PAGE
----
‘Mona Lisa With Her Tits Out’
Da Vinci expert Mathieu Deldicque says he knew the charcoal sketch was authentic the moment he hung it on his dining room wall.
“Wherever I stood, my eyes were drawn to her enigmatic cleavage, and her nipples just seemed to follow me round the room. It’s definitely genuine.”
“Leonardo da Vinci was renowned for his meticulous research in the anatomical structure of the human body,” he said, “so it’s highly likely his first words to Mona would have been ‘Get yer kit off love’.”
The work was found in the Palace of Chantilly and was originally thought to be a sketch of a Florentine brickie. Continue reading
Bremner, Bird and Fortune
The nation’s sense of trust in the BBC has reached an all-time low, following the revelation that its flagship art valuation program Fake or Fortune is itself a complete fake.
The program features a gullible member of the public who has bought a work of art by a famous artist at a massive discount because the work has not yet been authenticated. It’s Fiona Bruce’s job to trace the work’s history across Europe and establish the all-important provenance. The gullible owner is excited by the prospect of a genuine work worth millions, but ends the program in tears, when an expert points out that Chagall never signed his name with an S.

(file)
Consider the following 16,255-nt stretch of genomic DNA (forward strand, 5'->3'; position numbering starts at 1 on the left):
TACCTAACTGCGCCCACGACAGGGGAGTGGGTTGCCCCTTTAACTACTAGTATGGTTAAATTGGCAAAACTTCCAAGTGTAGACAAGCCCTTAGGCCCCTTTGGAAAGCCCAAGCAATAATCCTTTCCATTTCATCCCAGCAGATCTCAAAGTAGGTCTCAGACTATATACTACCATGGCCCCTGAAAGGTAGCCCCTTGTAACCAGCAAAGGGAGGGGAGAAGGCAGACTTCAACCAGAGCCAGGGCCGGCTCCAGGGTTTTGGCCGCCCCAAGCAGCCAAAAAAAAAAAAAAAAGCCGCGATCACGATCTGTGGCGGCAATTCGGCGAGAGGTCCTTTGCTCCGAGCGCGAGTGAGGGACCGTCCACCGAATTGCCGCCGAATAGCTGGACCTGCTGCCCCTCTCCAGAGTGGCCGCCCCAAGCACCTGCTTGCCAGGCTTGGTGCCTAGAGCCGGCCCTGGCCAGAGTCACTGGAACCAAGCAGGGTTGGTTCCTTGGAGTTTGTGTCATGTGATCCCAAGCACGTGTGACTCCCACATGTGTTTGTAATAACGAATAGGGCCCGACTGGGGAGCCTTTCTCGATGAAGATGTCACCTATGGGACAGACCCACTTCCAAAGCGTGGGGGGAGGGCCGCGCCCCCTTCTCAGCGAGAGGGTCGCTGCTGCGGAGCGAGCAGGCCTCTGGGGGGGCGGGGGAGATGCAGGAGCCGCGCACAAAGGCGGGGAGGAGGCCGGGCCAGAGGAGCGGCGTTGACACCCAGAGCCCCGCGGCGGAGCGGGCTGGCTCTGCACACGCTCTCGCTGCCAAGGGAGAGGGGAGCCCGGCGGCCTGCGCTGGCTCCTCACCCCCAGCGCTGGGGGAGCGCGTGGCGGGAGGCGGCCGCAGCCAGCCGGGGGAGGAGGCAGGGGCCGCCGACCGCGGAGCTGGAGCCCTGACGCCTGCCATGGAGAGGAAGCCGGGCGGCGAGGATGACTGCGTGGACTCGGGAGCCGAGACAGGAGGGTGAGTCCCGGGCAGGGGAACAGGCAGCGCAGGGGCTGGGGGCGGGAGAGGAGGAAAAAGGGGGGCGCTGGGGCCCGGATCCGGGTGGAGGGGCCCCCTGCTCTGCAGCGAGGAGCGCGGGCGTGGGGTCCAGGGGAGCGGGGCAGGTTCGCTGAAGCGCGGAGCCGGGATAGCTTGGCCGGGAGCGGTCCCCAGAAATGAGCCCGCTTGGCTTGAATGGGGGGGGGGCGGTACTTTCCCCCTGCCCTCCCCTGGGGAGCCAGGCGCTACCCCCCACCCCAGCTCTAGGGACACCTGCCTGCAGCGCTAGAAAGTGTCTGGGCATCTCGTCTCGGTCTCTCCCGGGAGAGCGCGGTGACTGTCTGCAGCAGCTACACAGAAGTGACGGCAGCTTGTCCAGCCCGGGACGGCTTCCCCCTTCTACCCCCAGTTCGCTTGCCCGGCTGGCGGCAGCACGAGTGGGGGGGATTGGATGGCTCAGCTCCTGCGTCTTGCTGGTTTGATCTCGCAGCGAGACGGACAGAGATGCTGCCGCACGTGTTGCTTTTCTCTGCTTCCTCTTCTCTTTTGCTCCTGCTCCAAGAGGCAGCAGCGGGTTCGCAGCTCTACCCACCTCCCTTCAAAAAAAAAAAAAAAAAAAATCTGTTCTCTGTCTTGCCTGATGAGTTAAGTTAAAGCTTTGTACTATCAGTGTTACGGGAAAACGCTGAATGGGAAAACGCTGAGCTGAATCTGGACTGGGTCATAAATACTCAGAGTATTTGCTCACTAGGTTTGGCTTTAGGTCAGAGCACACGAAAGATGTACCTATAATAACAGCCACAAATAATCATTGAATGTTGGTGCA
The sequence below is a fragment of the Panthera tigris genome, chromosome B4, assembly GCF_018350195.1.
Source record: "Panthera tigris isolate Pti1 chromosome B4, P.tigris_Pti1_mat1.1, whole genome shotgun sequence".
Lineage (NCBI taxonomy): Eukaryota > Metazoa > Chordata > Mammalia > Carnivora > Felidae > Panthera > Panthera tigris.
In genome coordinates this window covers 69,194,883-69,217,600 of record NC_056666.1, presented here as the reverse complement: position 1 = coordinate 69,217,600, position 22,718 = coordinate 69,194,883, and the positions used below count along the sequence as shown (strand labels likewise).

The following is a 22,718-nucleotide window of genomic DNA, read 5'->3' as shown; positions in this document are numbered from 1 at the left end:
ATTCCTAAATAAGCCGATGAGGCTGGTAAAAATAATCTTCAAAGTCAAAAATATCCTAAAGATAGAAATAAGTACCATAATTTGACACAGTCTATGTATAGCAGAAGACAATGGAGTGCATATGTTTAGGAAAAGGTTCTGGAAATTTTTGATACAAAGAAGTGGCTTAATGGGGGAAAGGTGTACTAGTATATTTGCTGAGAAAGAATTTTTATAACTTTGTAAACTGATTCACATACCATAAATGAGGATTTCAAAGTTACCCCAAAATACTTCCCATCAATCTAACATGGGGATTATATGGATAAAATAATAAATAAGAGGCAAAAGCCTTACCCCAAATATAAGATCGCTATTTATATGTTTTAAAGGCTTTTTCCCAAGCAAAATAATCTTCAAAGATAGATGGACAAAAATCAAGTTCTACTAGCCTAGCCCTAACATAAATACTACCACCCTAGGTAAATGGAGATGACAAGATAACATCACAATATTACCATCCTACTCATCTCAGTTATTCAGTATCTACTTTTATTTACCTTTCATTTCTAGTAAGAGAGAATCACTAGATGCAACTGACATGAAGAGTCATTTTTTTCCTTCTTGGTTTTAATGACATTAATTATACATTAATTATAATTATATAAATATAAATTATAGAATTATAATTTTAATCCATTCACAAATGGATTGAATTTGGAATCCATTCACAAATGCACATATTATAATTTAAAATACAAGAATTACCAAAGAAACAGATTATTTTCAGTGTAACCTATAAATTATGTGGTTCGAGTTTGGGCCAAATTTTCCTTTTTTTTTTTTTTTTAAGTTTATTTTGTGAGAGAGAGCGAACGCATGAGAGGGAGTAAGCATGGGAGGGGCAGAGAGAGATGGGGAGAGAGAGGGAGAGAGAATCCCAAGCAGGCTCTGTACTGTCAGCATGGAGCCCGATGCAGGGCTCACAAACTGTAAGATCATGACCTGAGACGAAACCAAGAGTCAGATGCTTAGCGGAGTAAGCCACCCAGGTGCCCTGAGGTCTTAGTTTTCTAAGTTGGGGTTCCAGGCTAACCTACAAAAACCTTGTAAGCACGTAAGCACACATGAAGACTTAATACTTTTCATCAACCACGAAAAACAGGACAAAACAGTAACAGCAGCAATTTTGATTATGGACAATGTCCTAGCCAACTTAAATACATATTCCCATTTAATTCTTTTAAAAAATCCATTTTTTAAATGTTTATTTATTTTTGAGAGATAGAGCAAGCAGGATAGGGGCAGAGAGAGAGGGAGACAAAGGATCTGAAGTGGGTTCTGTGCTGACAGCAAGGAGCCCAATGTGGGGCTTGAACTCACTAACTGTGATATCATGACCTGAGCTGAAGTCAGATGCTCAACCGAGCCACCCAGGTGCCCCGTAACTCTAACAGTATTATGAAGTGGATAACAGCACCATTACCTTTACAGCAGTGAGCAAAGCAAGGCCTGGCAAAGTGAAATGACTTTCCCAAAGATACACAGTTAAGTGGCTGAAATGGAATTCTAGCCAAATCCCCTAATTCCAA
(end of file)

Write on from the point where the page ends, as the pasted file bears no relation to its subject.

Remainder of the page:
An investigation by the Broadcasting Standards Authority, however, found that the program was made up and none of the characters were real. The findings were that the program was filmed entirely in a studio in Manchester and shots of Fiona Bruce outside the Louvre in Paris were created by back projection, using a look-alike actress, with her voice dubbed on afterwards by Russell Crowe. And the works of art were all stage props, made in the BBC’s workshops.